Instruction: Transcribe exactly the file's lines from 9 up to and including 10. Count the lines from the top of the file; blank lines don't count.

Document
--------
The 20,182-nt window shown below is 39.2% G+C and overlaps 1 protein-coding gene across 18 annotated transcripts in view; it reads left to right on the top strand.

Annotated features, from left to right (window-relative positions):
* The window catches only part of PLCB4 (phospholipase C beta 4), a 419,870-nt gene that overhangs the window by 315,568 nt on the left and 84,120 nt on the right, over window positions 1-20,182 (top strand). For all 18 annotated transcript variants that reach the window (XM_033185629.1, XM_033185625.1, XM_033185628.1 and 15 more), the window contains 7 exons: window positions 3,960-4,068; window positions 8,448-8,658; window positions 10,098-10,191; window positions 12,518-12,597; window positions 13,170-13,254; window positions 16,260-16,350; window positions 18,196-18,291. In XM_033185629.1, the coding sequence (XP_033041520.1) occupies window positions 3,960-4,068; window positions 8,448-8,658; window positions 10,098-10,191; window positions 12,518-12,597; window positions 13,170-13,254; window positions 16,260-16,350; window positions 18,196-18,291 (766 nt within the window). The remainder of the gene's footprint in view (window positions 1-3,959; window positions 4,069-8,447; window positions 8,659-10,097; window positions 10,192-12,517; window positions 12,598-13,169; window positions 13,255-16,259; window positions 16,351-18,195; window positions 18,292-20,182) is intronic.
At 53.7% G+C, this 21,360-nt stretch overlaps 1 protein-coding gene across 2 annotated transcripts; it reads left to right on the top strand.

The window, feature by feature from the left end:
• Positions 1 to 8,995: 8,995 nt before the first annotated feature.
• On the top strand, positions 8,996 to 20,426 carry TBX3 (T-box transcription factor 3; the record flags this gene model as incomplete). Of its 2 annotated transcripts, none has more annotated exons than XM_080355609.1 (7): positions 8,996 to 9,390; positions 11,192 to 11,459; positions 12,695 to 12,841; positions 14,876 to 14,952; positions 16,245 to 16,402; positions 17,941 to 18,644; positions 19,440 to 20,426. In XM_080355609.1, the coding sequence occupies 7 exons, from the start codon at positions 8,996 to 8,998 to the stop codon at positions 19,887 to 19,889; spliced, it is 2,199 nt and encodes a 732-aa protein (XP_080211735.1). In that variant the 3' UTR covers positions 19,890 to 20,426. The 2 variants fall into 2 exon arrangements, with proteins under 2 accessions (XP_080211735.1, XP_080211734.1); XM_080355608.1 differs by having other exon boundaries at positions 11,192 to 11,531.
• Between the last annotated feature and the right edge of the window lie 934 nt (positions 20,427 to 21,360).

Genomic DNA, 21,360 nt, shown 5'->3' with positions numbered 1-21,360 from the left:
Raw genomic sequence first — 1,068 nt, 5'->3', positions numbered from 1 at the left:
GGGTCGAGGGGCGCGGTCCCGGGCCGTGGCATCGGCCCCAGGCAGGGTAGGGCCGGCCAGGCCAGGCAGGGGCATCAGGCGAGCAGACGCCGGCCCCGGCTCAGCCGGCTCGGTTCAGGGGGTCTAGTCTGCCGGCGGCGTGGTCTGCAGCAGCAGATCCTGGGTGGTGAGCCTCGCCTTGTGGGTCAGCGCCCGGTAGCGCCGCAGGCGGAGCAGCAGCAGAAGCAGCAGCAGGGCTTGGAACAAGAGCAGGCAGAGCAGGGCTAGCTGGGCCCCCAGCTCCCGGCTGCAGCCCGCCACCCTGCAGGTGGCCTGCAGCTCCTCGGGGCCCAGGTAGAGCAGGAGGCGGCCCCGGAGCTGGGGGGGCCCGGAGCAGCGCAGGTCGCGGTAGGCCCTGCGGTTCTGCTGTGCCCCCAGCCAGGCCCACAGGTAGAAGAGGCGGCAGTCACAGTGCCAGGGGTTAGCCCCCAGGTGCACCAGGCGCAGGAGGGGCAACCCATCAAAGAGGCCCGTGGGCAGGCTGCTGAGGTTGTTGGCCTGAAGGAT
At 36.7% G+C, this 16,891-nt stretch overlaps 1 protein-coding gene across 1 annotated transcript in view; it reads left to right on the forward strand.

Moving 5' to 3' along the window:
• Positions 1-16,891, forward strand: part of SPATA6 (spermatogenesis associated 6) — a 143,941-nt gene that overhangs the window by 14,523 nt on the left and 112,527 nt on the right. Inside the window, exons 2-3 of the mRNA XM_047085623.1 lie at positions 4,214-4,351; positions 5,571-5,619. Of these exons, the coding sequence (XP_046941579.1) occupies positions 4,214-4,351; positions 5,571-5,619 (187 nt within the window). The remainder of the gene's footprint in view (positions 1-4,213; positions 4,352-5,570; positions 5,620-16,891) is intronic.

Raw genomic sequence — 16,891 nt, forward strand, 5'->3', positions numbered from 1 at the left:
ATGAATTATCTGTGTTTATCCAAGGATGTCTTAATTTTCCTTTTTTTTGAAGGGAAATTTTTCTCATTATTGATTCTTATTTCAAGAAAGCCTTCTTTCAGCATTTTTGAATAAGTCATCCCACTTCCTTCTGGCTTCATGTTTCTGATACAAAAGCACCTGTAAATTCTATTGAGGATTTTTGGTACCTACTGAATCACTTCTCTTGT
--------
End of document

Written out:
Genomic DNA, 21,360 nt, shown 5'->3' with positions numbered 1-21,360 from the left:
Raw genomic sequence first — 1,068 nt, 5'->3', positions numbered from 1 at the left: